Diversity In The Workplace: __________ Age Discrimination ___________ Religious Discrimination ___________ Generational Differences In The Workplace.

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Diversity in the Workplace: __________ Age Discrimination ___________ Religious Discrimination ___________ Generational Differences in the Workplace.

Diversity in the Workplace: __________ Age Discrimination ___________ Religious Discrimination ___________ Generational Differences in the Workplace (Cynthia, 2009).




Diversity in the Workplace

Diversity in the Workplace


The multi=generational workplace is the ideal for many reasons. Workers along the age spectrum bring different skills and strengths to the table and can transfer their knowledge to each other. This affects the bottom line, as it increases worker productivity. But biases against younger and older employees run rampant: younger works are irresponsible and older ones can't learn new things, especially technically, according to stereotypes. Buying into these stereotypes lead employers to avoid age diversity and thus miss out on their benefits. They must remember however that truly creating a welcoming space for all generations in the workplace is much easier than responding to legal accusations of age discrimination (Cynthia, 2009).

Age Discrimination

The Act, which came into force in October 2010, extends the banning of age discrimination in the workplace by outlawing unjustifiable age discrimination against people aged 18 and over where goods are bought and services provided, for example, in shops, hospitals and when buying financial products. Beneficial age-based treatment such as in relation to free bus passes for over-60s will still continue along with discounts for pensioners.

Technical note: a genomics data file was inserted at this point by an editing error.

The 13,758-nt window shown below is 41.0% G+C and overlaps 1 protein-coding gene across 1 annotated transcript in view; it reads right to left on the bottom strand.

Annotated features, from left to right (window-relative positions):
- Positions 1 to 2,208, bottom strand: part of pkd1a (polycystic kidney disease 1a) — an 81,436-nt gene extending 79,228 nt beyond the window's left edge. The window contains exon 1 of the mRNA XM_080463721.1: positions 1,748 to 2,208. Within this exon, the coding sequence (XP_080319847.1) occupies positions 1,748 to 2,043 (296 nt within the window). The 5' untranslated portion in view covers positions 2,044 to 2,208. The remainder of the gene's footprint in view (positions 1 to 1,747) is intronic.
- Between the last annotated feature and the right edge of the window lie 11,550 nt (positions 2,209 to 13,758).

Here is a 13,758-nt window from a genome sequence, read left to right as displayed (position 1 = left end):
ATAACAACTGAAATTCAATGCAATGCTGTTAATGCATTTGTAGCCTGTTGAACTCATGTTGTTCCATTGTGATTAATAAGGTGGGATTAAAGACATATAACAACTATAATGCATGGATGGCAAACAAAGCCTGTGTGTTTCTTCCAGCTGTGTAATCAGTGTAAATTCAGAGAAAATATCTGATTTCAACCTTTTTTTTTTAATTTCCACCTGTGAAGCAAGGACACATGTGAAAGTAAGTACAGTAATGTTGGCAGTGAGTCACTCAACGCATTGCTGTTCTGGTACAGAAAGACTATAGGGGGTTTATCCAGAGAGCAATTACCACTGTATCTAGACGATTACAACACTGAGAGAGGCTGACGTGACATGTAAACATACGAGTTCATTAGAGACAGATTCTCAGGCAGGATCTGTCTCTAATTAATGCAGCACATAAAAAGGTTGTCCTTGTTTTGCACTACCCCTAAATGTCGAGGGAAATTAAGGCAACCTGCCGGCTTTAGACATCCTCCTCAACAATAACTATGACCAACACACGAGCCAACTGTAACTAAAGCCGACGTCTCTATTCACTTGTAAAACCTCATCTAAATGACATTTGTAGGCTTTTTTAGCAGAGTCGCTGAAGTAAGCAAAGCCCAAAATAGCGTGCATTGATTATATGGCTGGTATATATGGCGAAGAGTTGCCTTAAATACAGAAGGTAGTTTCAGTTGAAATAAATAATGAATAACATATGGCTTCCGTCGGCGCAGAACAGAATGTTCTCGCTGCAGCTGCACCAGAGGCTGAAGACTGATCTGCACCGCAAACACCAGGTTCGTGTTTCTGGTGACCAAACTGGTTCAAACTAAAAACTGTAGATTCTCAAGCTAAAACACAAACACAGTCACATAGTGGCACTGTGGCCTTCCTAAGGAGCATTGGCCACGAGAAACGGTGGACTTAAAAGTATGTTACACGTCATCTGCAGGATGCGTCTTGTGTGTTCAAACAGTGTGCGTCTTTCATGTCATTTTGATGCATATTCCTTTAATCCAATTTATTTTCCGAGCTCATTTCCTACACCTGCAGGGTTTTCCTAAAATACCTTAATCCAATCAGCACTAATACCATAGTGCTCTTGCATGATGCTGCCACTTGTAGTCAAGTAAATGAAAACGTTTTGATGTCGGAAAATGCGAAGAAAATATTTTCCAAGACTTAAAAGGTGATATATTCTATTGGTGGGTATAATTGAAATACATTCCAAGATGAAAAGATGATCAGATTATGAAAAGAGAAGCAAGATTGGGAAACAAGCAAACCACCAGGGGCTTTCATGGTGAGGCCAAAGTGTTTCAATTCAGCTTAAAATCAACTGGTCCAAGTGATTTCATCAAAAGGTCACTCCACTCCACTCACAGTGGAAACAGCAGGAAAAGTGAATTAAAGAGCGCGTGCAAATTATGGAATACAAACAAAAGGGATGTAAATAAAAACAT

The Act extends the duties of the public sector to cover age, making age discrimination unlawful in terms of the access to employment, and the provision of goods, facilities and services. It places a legal duty on public bodies to consider the needs of all ages when designing and delivering services ensuring that public bodies consider the needs of children, teenagers and younger and older adults. Different provisions are due to come into force at different times, for example, the public sector equality duty is expected to come into force in April 2011, and provisions related to age protection outside of the workplace are due to come into force in April 2012.

Under legislation, including the Carers and Disabled Children Act 2000, Carers (Equal Opportunities) Act 2005, The Employment Act 2002, carers aged 16 or over who provide a regular and substantial amount of care for someone aged 18 or over have the right to an assessment of their needs as a carer which must take into account the carer's outside interests - work, study or leisure. If a person has parental responsibility for a disabled child, their needs as a carer will be assessed as part of a family needs assessment in context of the carer's outside interests. The carer does not need to be the mother or father of the child. Working parents of children aged 16 or under or disabled children under 18 or those who care for an adult who is a relative or lives at the same address as the carer, have the right to request flexible working ...
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